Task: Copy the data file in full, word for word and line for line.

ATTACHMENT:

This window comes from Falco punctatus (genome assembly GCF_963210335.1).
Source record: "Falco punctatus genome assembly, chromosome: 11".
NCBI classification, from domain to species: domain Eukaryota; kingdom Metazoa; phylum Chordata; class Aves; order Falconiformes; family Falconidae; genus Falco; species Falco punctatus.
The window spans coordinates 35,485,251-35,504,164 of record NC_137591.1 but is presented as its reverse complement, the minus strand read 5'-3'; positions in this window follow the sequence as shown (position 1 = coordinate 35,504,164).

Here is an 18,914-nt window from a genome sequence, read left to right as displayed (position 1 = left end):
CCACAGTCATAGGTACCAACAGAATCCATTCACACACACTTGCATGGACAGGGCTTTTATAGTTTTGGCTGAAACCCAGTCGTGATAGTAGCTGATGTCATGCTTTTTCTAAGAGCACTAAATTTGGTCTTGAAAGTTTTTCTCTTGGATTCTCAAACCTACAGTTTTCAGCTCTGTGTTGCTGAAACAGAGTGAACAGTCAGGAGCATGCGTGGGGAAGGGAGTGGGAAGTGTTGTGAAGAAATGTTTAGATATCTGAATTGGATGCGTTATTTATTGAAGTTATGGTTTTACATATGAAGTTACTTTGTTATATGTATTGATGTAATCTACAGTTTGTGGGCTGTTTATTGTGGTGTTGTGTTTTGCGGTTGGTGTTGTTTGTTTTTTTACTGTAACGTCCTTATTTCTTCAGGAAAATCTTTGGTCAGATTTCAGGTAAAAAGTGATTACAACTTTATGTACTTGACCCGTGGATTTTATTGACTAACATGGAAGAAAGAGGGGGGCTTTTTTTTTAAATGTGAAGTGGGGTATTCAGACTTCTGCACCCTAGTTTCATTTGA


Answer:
This window comes from Falco punctatus (genome assembly GCF_963210335.1).
Source record: "Falco punctatus genome assembly, chromosome: 11".
NCBI classification, from domain to species: domain Eukaryota; kingdom Metazoa; phylum Chordata; class Aves; order Falconiformes; family Falconidae; genus Falco; species Falco punctatus.
The window spans coordinates 35,485,251-35,504,164 of record NC_137591.1 but is presented as its reverse complement, the minus strand read 5'-3'; positions in this window follow the sequence as shown (position 1 = coordinate 35,504,164).

Here is an 18,914-nt window from a genome sequence, read left to right as displayed (position 1 = left end):
CCACAGTCATAGGTACCAACAGAATCCATTCACACACACTTGCATGGACAGGGCTTTTATAGTTTTGGCTGAAACCCAGTCGTGATAGTAGCTGATGTCATGCTTTTTCTAAGAGCACTAAATTTGGTCTTGAAAGTTTTTCTCTTGGATTCTCAAACCTACAGTTTTCAGCTCTGTGTTGCTGAAACAGAGTGAACAGTCAGGAGCATGCGTGGGGAAGGGAGTGGGAAGTGTTGTGAAGAAATGTTTAGATATCTGAATTGGATGCGTTATTTATTGAAGTTATGGTTTTACATATGAAGTTACTTTGTTATATGTATTGATGTAATCTACAGTTTGTGGGCTGTTTATTGTGGTGTTGTGTTTTGCGGTTGGTGTTGTTTGTTTTTTTACTGTAACGTCCTTATTTCTTCAGGAAAATCTTTGGTCAGATTTCAGGTAAAAAGTGATTACAACTTTATGTACTTGACCCGTGGATTTTATTGACTAACATGGAAGAAAGAGGGGGGCTTTTTTTTTAAATGTGAAGTGGGGTATTCAGACTTCTGCACCCTAGTTTCATTTGA